Colour Design for the Cold Climate
The one thing that is most essential for success in every aspect of our lives—career, relationships, diet, activities, and more—is balance. When our lives have balance, we are healthy, both physically and emotionally. Without it, our best efforts become unproductive, and our experiences, unsatisfying.
In the same way balance is essential for success, colour balance in our surroundings is necessary for our wellness.
I am not talking about balancing colour in design; I am talking about balancing colour in our lives. As each colour has a different energy frequency, its wavelength impacts us in a different way. We need well-balanced exposure to all the colours.
Colour balance is disturbed during the winter season in our part of the world. In some areas of Canada, winter lasts six to eight months, during which nature is stripped of its vibrancy. To regain the colour balance in our lives, we need to bring vibrant colours indoors.
So, for those who live in climates with a long, frigid winter, here are some considerations:
The Problem With Grey
Did you know that grey is the most frequently used colour in furniture? This is quite understandable: grey is elegant, easy to use in design, and hides dirt. Unfortunately, grey palettes produce a dull environment regardless how elegant they might appear. Because grey couches are everywhere, this choice rarely reflects an individual's authentic style, but rather, indicates a trend or fad.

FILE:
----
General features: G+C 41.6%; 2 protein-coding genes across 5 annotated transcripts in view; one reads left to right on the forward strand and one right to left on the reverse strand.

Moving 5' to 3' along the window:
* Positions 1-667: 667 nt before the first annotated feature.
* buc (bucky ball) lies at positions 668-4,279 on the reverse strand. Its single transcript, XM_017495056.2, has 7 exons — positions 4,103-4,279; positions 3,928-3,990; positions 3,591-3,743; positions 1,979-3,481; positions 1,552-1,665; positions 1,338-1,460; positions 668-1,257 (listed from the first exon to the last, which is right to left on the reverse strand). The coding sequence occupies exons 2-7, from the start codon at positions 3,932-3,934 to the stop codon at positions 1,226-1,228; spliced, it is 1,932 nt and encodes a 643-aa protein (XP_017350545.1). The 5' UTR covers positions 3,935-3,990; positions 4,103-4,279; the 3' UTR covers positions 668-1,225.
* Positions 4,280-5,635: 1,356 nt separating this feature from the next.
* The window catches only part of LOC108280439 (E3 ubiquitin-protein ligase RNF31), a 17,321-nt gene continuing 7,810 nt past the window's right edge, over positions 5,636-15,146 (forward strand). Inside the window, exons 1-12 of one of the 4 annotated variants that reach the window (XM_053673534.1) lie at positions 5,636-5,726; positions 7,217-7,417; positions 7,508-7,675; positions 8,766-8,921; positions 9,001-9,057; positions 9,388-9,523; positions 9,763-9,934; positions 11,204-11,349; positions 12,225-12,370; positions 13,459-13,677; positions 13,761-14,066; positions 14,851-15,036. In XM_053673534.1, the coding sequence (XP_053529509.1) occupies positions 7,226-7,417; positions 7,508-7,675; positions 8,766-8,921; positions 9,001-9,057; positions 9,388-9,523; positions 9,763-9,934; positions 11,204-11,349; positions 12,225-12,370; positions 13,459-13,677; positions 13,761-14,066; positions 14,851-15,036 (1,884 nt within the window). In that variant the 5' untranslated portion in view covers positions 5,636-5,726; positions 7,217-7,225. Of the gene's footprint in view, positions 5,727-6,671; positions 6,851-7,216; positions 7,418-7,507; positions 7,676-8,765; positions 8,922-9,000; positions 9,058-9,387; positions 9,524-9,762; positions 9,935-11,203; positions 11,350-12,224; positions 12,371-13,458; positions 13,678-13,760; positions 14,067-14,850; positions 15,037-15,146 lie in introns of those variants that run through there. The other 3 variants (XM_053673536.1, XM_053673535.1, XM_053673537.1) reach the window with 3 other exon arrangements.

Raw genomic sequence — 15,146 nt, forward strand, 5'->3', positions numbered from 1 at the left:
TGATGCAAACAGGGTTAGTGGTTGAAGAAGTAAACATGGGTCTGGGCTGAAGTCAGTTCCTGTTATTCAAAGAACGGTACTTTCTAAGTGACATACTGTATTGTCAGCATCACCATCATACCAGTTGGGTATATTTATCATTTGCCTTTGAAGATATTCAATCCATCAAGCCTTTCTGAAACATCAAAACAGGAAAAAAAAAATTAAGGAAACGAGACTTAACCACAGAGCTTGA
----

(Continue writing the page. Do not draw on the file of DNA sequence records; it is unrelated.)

The Problem With White
White is another elegant colour. White spaces make a great first impression. However, after a while, dominantly white spaces elicit boredom and feelings of dullness and loneliness. White is not a colour that enhances creativity, so if you do creative work, avoid doing so in a predominately white space.
Although it is possible to create a neutral palette and add accent colours in accessories, the result is rarely robust enough to restore the colour balance needed in our lives. This palette could easily turn dull and uninspiring. The most impactful method for energizing and nurturing us through winter, while producing stunning aesthetics, is what I call Colour Layering: using multiple tones of a combination of colours. The combination needs to include harmonious and complementary hues, and the central colour(s) needs to be expressed in two to three tones. The secret lies in the proportion of each hue, and the placement of colours in relation to one another. When layering is done well, a space becomes uplifting and pleasant. Layering involves more than just a couple of items: every piece in the room must play a role.
One of the essential colours that we lose in winter is vivid green. Whatever your palette might be, bring in green, whether through furniture, accents, art, wallpaper or plants. Green has both a calming and an energizing impact on us.
Although we are all different as individuals, we are wired to respond in similar ways to our environments. Though colour may not impact us immediately, the right colour combinations can contribute significantly to our emotional and mental health on the long run, and restore much-needed colour balance to our lives.
Wellbeing Design Consultant